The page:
Long-term care facilities across the country are being hit hard by the seasonal flu, partly due to a problem with this year’s vaccine. This year, the main virus strain is H3N2, which is especially dangerous for older adults. During the first week of January, people 65 and older were hospitalized at a rate of 91.6 per 100,000, according to the CDC. Additionally, as opposed to the flu vaccine’s effectiveness at 60% during good years, this year’s vaccine is only 23% effective at warding off the flu. Researchers say the dominant virus strain is “drifted,” meaning that it underwent genetic changes and is therefore resistant to the vaccine that was developed in the spring. Because the flu does not peak at the same time every year, it is possible that this season will improve going forward, but it could also worsen. The CDC urges all Americans to get vaccinated and recommends that healthcare providers begin antiviral treatments promptly if the flu is suspected in people at high risk for complications or death.
According to experts, falls are the leading cause of death from an injury for older Americans. For women, it’s even worse. In fact, three quarters of those with hip fractures are women. For some, the broken hip starts a chain reaction since many older people also tend to suffer from other underlying conditions such as diabetes, arthritis, hypertension or dementia. After a fall, when one is bedridden or hospitalized, chances of developing everything from bed scores to pneumonia also significantly increases. Additionally, studies have shown that delaying surgery after a fracture for just 24 hours increases the chances of complications and even death. Approximately 1 out of 10 people over the age of 50 will die within a month of surgery for a broken hip; this figure increases to 1 in 5 if the patient already has an acute medical problem. However, researchers say falls can be prevented. Tips include removing rugs, installing better lighting, getting an updated prescription for glasses, improving balance, and exercising.
Flublok is the only licensed recombinant flu vaccine and the only flu vaccine that is 100% egg-free and purified. The Flublok vaccine also contains three times more antigen than traditional flu vaccines.
Yesterday, CDC Director Tom Frieden and other top officials were questioned by members of the U.S. House Energy and Commerce Committee’s Subcommittee on Oversight and Investigations on the response to Ebola infections in the country. Most of the questions focused on why the U.S. had not issued a travel ban from Ebola-stricken countries. Frieden stated that restricting travel would mean that the CDC could not screen and track passengers as they entered the U.S., especially if they decided to enter the country under false pretenses via another country.
The CDC recommends a protocol for hospitals and healthcare workers to follow when they deal with a known or suspected case of Ebola. Here are some key points from the federal recommendations:
How to handle personal equipment. Everyone entering the room must wear personal protective equipment (PPE). PPE must consist of gloves, a fluid-resistant gown, goggles and a face mask. Additional safety measures include doubling up on gloves and wearing disposable shoes and leg coverings. The PPE should be carefully removed and thrown away.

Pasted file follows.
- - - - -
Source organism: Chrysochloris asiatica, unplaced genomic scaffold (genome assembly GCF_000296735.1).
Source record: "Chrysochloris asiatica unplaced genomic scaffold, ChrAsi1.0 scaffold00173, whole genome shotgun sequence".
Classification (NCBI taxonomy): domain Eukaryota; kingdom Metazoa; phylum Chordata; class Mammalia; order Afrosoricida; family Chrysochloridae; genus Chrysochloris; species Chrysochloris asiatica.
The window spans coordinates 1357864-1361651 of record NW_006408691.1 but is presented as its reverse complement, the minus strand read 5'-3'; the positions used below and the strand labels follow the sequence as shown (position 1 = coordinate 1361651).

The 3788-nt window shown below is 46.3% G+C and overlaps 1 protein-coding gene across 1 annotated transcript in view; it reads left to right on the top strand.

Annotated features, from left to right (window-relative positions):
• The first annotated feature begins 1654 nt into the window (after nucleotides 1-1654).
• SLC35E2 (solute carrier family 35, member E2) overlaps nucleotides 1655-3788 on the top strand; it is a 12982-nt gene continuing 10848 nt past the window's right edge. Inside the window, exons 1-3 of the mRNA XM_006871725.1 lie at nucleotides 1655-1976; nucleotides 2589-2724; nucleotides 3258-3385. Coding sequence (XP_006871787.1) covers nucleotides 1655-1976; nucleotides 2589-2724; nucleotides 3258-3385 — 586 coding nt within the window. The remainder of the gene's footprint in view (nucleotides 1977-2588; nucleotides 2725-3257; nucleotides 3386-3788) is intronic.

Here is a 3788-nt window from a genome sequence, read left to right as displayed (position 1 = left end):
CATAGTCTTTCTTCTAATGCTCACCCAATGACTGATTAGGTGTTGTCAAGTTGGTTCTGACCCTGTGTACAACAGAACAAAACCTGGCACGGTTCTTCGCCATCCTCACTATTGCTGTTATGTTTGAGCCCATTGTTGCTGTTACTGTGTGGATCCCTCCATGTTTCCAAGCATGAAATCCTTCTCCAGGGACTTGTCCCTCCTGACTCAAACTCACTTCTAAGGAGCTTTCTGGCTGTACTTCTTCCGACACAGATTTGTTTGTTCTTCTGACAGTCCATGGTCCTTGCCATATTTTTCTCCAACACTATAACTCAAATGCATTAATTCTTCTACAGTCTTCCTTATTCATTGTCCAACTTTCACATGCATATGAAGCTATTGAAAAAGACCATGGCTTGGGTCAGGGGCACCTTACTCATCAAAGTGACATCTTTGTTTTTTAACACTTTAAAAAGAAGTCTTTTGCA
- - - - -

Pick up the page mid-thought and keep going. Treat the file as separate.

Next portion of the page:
Isolation. The patient must be placed in a single room with its own bathroom and door that closes. Hospitals must keep a log of everyone who goes into the room and use plastic covering on mattresses and pillows.
Needles must be kept at a minimum. When needles are used, they should be handled with extreme caution.
How to monitor for possible infection. Anyone who develops the symptoms of Ebola, including fever, muscle weakness or pain, vomiting or diarrhea should stop working and seek a medical evaluation.
How to prepare the dead body of an infected individual. The body of an infected person should be wrapped in plastic shroud and any intravenous lines or tubes in the body should be left in place. The body must also be wrapped and placed in two leak-proof plastic bags.
Click here to view all the recommendations from the CDC.
CMS has issued a proposed rule to improve Medicare’s Home Health Agency Conditions of Participation to ensure safe delivery of quality care to home health patients. The proposed rule reflects the most current home health agency practices by focusing on the care provided to patients and the impact of that care on patient outcomes.
The proposed rule focuses on key changes in the home health industry, including promotion and protection of patient rights, enhancing the process for care delivery and coordination of services, streamlining regulatory requirements and building a foundation for ongoing, data-driven, agency-wide quality improvement.
According to a new study by the University of Pennsylvania School of Nursing, home health agencies can help hospitals reduce readmissions and control healthcare costs. However, the effectiveness of these agencies in meeting such goals depends on the quality of organizational support given to healthcare field workers. Researchers note that home health care nurses are so frequently overburdened with non-care responsibilities that it affects their ability to provide patients with the level of services they need. Additionally, reduced reimbursement from Medicare, such as the 14 percent cut from 2014 through 2017, makes it harder for high-performing agencies to continue their success. In determining which agencies to work with, hospitals should be aware of the work environment pressures agencies are under and how these pressures may impact their ability to be an effective partner.